klub stereoskopické fotografie

Dual monitor set-up for stereoscopic viewing

Matěj Boháč

česká verze

For the time being (written in 2010) there is no digital stereoscopic viewing method that would at least approach the experience of viewing a stereo slide in a quality back-lit viewer (my prefered technology so far). To get seriously started in digital stereoscopic imaging (both photography and computer generated graphics) I have decided to build a dual monitor - single mirror set-up which brings me as close to a slide in a viewer as one can get (but certainly not to the same level!). This viewing method has been popularized for years by the stereoscopic guru, professor John Hart of Colorado. I would like to thank John for sharing his experiences and for supporting me with my own project. See also John's web-page describing his solution.

dual monitor - top view

Top view of the set-up. Parallel view - click to see the same as crossed view

The idea is simple - Both eyes seem to be looking straight at the front monitor where one image of the stereo pair is displayed, but the view of one eye (left in this case) is reflected by a mirror sideways, to the other monitor with the other half of the stereo pair - which is horizontally flipped.

dual monitor - drawing

As long as the angle between the monitors is twice the angle of the mirror, the geometry is correct and the image is undistorted. If properly adjusted, the image of the reflected screen exactly overlaps with the "front" screen from any point of view.

dual monitor - front

A dual head graphics card is used to connect both monitors to the same computer.

The advantages of this set-up, compared to other digital viewing methods:

  • very high resolution
  • no ghosting, full colour
  • fixed viewing position, which may be considered a disadvantage by many, but provides orthoscopic viewing

disadvantages: very bulky, can not be carried around like the Realist Red Button slide viewer;-)

Two quality CRT monitors can be obtained quite easily nowadays as many offices are switching to LCDs. I got mine for free. The only remarkable investment is the required high quality front surface mirror (an ordinary mirror causes multiple reflections). The mirror I used (12" x 16") is larger than necessary, for my 18" (exactly 456mm diagonal) monitors, the minimal dimensions of the mirror would be about 260mm x 200mm (WxH).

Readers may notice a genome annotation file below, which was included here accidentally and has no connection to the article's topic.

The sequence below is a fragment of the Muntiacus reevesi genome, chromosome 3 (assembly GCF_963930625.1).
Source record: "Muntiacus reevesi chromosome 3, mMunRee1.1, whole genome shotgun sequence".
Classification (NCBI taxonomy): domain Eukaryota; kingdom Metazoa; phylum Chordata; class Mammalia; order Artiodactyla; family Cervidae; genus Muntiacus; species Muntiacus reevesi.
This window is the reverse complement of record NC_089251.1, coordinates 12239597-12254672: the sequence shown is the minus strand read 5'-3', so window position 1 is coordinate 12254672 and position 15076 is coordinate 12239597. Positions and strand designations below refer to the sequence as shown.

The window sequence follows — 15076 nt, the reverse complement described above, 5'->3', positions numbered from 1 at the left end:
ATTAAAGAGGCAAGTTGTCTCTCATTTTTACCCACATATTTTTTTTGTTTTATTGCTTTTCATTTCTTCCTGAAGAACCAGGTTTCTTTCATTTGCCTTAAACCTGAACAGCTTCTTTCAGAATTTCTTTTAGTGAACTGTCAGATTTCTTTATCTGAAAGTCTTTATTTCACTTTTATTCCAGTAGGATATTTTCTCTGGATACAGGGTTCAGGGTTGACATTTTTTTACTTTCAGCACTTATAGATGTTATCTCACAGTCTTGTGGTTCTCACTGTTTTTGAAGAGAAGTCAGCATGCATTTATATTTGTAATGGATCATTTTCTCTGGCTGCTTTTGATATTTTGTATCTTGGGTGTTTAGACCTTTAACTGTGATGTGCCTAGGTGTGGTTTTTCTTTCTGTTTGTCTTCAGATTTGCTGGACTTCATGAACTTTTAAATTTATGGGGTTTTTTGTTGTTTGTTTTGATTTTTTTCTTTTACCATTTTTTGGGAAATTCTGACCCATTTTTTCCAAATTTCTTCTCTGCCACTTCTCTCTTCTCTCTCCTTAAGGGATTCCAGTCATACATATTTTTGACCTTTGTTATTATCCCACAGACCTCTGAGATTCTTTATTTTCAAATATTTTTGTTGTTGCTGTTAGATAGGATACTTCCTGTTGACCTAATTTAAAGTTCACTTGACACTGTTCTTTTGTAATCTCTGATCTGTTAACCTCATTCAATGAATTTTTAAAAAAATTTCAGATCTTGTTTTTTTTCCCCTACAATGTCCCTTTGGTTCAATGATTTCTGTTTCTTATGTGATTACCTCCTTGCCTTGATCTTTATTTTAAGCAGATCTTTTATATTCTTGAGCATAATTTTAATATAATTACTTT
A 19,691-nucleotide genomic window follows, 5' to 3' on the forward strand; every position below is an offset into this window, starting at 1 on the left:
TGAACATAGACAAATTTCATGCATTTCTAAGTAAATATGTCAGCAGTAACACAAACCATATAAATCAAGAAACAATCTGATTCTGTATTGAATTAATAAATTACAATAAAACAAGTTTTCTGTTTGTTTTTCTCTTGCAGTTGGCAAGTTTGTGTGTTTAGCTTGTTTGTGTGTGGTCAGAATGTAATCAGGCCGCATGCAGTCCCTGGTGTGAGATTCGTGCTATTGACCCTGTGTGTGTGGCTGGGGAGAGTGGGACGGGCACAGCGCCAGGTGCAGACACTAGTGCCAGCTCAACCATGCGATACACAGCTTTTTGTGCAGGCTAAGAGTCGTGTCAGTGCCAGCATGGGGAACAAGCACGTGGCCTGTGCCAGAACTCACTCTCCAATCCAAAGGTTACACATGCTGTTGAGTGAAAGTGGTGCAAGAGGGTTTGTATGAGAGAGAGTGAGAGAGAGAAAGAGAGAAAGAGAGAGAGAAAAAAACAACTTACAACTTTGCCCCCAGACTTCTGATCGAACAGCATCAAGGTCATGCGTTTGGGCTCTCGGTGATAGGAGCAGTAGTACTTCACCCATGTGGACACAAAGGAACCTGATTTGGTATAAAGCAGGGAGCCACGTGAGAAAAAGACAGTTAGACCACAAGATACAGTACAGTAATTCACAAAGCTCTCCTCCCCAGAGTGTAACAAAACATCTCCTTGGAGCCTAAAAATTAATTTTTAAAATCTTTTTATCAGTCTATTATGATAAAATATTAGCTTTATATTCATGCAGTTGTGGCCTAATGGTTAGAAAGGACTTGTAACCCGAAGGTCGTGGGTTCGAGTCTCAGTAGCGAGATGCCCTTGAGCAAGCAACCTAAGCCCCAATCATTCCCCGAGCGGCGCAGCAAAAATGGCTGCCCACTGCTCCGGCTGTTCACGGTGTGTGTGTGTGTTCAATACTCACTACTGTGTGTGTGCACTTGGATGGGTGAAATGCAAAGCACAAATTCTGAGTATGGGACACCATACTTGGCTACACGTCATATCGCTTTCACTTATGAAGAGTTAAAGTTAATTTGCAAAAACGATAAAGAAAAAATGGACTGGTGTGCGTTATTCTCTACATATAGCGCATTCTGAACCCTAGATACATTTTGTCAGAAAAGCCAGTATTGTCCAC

my design requirements:

  • permanent set-up, allowing me to switch to stereo with a single movement without any further adjustments
  • ergonomic solution, allowing me to use one of the monitors for ordinary (mono) work as well as to comfortably view stereo for hours
  • Otrhoscopic viewing - geometry providing a natural viewing angle, derived from the characteristics of 35mm slide viewers.

Having this in mind, I have firmly fixed the monitors together. The mirror is on a hinged plate, which may be swung between the mono- and stereo- positions. The whole set-up is tilted, allowing for a natural and ergonomic use.

All parts used are symmetrical, so the whole setup can be easily changed to "mirror-right" arrangement.

dual monitor - swinging mirror

Animation showing the two mirror positions. Parallel view - click to see the same as crossed view

dual monitor - side view

Side view of the set-up, showing the sloping-down arrangement. Parallel view - click to see the same as crossed view

This may give you a basic idea how I constructed my set-up. I am sure that many things can be done better and more effectively in a properly equipped workshop, which I don't possess.

The first challenge was to find means of firmly but not permanently mounting the monitors together. I have opened the monitor cases and used M3 bolts to attach small steel plates with tapped M5 threads to the metal structure of the monitors (two at the top and two at the bottom of each monitor). The screen has been wrapped in cardboard during the process to avoid damage.

Click on the images to display a larger version

dual monitor - threaded steel plates dual monitor - threaded steel plates

Once equipped with metric threads, the monitors can be attached together using metal plates (2mm steel sheet).

dual monitor - threaded steel plates

The front surface mirror I used is less than 2mm thick. Therefore I needed a perfectly planar and rigid support, yet thin and not too heavy. I have used a sheet of 2mm duralumin, strengthened by aluminium L-bars. The purpose of the crossed bars is to avoid twist. Attached usind 3mm aluminium rivets.

dual monitor - mirror

Front view

dual monitor - mirror

Back view

dual monitor - detail

Top-front corner of the plate, showing the front vertical edge, formed by the duralumin sheet bent to 90 deg. and rounded (hiding the sharp edge of the mirror), and the strengthening aluminium L bar attached at the top.

dual monitor - detail

Detail of the hinge

dual monitor - detail dual monitor - detail

Fine adjustment of the mirror position - top (M4 nuts) and bottom (L - bracket fixed by an M5 screw)

dual monitor - detail

A piece of clear plastic used to protect the mirror from breath.

While the "front" monitor is tilted up in an ordinary manner, the "mirrored" monitor has to be tilted both up and sideways, which the original monitor stand does not permit. A wedge-shaped block of wood is used as a stand. Determining the dimensions of the block was a complicated geometrical exercise, I carefully measured the monitors and built a 3D CAD model of the whole set-up for this purpose. The following images show the process of etching the wooden block, which was a bit more interesting work.

dual monitor - wooden wedge plates dual monitor - wooden wedge plates dual monitor - wooden wedge plates

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